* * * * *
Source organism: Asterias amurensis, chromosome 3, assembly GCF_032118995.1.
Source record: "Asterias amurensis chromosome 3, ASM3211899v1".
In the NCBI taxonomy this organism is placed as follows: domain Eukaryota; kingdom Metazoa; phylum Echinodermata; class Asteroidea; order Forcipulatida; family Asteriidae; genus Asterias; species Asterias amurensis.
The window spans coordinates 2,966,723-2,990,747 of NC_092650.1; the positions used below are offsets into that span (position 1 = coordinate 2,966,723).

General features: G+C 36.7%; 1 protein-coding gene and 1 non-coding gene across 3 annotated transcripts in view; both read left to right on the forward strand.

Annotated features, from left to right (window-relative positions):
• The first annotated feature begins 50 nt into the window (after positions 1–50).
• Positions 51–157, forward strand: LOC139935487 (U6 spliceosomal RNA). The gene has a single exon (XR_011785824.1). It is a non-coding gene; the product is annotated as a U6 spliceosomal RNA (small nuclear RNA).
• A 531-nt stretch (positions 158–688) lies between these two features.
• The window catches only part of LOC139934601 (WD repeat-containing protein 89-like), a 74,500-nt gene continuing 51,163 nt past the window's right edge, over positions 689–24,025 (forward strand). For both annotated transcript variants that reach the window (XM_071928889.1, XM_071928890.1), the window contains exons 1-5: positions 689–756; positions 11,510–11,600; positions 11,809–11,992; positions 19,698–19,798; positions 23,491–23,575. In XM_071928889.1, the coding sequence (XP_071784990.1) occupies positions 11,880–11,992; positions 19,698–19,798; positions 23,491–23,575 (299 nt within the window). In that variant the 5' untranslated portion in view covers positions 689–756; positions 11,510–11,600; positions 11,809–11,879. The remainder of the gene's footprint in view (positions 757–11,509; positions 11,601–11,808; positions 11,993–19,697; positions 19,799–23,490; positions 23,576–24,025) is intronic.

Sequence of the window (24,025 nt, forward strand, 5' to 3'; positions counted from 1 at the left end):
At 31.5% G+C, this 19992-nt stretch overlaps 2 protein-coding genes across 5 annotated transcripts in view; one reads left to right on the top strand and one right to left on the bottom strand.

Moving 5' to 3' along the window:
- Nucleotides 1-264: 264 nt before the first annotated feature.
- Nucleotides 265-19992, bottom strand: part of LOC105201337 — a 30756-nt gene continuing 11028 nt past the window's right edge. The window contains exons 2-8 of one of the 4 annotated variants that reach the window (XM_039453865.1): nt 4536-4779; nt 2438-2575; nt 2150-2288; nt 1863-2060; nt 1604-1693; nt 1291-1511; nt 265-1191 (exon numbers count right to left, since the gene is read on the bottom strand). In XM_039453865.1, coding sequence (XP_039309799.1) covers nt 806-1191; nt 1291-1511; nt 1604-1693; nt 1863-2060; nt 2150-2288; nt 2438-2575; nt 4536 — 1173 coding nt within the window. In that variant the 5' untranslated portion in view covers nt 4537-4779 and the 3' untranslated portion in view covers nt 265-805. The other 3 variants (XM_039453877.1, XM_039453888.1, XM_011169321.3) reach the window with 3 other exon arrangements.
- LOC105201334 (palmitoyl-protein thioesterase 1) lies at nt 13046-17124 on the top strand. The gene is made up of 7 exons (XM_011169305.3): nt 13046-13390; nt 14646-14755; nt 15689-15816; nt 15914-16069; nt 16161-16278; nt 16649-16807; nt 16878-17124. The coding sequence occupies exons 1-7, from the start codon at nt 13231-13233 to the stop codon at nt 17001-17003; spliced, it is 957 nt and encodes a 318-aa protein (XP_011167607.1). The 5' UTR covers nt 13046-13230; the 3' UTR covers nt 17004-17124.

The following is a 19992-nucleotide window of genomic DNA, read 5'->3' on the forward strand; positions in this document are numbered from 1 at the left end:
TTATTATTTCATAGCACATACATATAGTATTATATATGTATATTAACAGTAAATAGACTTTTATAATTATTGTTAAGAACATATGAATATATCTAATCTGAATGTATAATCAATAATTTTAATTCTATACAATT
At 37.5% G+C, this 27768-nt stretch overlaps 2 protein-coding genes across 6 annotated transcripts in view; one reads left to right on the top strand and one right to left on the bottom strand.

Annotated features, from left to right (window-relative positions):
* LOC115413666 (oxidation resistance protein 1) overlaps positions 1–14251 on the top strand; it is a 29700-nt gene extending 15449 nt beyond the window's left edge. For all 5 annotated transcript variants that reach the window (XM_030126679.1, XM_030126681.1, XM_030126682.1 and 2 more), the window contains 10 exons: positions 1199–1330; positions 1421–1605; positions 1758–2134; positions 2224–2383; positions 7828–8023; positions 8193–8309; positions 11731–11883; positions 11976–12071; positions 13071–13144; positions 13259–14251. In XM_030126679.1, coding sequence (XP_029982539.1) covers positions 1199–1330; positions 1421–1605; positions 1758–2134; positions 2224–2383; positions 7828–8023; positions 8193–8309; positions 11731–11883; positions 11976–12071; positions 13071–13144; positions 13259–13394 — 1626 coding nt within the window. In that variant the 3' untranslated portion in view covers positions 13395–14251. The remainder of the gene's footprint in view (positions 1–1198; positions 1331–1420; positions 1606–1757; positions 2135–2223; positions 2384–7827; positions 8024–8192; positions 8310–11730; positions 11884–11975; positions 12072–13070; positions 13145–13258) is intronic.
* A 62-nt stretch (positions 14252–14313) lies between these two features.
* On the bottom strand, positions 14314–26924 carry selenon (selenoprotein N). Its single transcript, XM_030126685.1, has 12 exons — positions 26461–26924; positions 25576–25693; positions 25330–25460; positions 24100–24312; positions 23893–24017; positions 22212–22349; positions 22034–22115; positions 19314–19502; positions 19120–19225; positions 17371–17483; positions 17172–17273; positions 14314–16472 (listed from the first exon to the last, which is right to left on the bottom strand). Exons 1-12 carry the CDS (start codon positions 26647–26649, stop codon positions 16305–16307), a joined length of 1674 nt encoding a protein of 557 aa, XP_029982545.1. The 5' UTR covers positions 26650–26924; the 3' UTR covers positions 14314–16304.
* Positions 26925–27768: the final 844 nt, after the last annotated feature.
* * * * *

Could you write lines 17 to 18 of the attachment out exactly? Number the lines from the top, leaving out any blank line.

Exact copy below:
The following is a 19992-nucleotide window of genomic DNA, read 5'->3' on the forward strand; positions in this document are numbered from 1 at the left end:
TTATTATTTCATAGCACATACATATAGTATTATATATGTATATTAACAGTAAATAGACTTTTATAATTATTGTTAAGAACATATGAATATATCTAATCTGAATGTATAATCAATAATTTTAATTCTATACAATT